Take anything you print on an INKJET PRINTER and with a home iron or heat press, transfer the image to fabric, clothing, wood and most porous surfaces.
Anyone with a computer and access to an inkjet printer should try this. You just put the paper into the printer and print. Then iron onto cotton or cotton/poly fabric. If you are in production, seriously consider a heat press because it will save a lot of time and do an even better job. After that, it's washable and permanent. It's great fun and unlimited in what you can create. T-shirts and clothing are obvious, but try picture quilts, or team uniforms and sports stuff like caps, wherever silkscreening is not practical.
It transfers onto 100% cotton, cotton blends, lycra, burlap, and canvas. It can be used on silk, but the transfer has a rather "plasticy" feel for a delicate fabric like silk. For fabrics like nylon, great care must be taken because the heat of the iron may shrink the actual fabric and make the transfer look funky (shrunken at the edges). For cottons, rayons, hemp, etc, it is always important to pre-shrink anything that is going to ever be washed before applying transfers.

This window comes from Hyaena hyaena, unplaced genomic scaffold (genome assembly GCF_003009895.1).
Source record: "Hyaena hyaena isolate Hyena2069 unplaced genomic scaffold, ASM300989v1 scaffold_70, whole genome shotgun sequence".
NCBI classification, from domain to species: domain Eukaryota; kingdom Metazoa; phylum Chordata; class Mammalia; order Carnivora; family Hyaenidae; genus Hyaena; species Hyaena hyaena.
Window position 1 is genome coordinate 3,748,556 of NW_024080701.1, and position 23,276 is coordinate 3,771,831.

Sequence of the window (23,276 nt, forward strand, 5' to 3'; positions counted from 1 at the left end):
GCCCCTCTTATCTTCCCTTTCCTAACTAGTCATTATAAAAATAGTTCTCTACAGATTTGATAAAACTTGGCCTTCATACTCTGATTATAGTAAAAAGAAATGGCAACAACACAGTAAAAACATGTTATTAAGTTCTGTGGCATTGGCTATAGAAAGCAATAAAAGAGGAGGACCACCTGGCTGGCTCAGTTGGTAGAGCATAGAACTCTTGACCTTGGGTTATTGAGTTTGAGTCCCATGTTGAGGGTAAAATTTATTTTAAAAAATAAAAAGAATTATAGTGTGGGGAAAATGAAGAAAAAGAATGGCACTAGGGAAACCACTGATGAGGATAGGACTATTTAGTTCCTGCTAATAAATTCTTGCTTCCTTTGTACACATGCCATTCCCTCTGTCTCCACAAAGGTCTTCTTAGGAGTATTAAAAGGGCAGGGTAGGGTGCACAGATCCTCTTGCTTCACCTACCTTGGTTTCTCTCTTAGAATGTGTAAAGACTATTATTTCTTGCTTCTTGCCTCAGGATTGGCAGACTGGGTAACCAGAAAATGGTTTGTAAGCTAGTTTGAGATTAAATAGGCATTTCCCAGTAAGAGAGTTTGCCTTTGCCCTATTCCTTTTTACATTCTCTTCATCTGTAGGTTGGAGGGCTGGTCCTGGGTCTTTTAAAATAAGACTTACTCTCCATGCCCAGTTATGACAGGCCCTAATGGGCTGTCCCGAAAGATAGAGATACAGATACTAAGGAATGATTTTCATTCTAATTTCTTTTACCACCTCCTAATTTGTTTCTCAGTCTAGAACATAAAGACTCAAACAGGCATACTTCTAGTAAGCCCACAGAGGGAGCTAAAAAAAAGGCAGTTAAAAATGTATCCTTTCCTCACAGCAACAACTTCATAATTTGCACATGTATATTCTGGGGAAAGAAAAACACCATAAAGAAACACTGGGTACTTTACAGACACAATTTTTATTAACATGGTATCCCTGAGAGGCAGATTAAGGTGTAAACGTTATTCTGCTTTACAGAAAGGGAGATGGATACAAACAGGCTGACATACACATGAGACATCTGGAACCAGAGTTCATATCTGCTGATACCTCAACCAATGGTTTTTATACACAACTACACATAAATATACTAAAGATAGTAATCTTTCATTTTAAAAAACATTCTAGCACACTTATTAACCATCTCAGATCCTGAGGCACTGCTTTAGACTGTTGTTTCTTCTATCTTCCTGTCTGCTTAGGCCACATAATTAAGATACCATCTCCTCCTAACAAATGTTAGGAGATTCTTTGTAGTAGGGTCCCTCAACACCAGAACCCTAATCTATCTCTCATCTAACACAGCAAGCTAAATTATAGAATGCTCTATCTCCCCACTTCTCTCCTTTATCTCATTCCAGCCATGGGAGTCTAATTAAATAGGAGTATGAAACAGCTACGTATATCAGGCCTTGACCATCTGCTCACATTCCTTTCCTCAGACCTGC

Note: With this paper, any part of your image that is blank, white, or lightly colored will allow the color of the fabric you print on to show through. Try NuCoat's Opaque Inkjet Transfer Paper if you don't want the fabric color to show through!
Comes with complete instructions, but there is the same information for download at the bottom of the page! Hot peel is recommended for this particular paper.
This paper was formulated to use with dye-based inks. Some newer pigment based inks may react differently with various transfer papers, causing color shifts after heat setting. As always we recommend testing products, processes, and techniques before you start a large project. Always test!
Because of its sensitive coating inkjet paper must be kept sealed in a plastic bag. High humidity or dry conditions will solidify the coating and shorten its shelf life. Ideal Storage Conditions: Between 59° and 77°F and 30% to 70% RH. While shelf life greatly depends on storage temperatures and exposure to air, a rough estimate of 6 to 8 months is a good time frame to be wary of your paper. Test, test, test.
It is also handy to know that this paper can be distinguished from other types by it's Double Red Lines along the back of each sheet.
#IJPT (S421) is the new formula paper from Nucoat which replaces their previous #IJP (S419) paper. Check out the pictorial comparison between the two light papers.
Made in: UNITED STATES (USA)
Some newer pigment based inks may react differently with various transfer papers, causing color shifts after heat setting. As always we recommend testing products, processes, and techniques before you start a large project.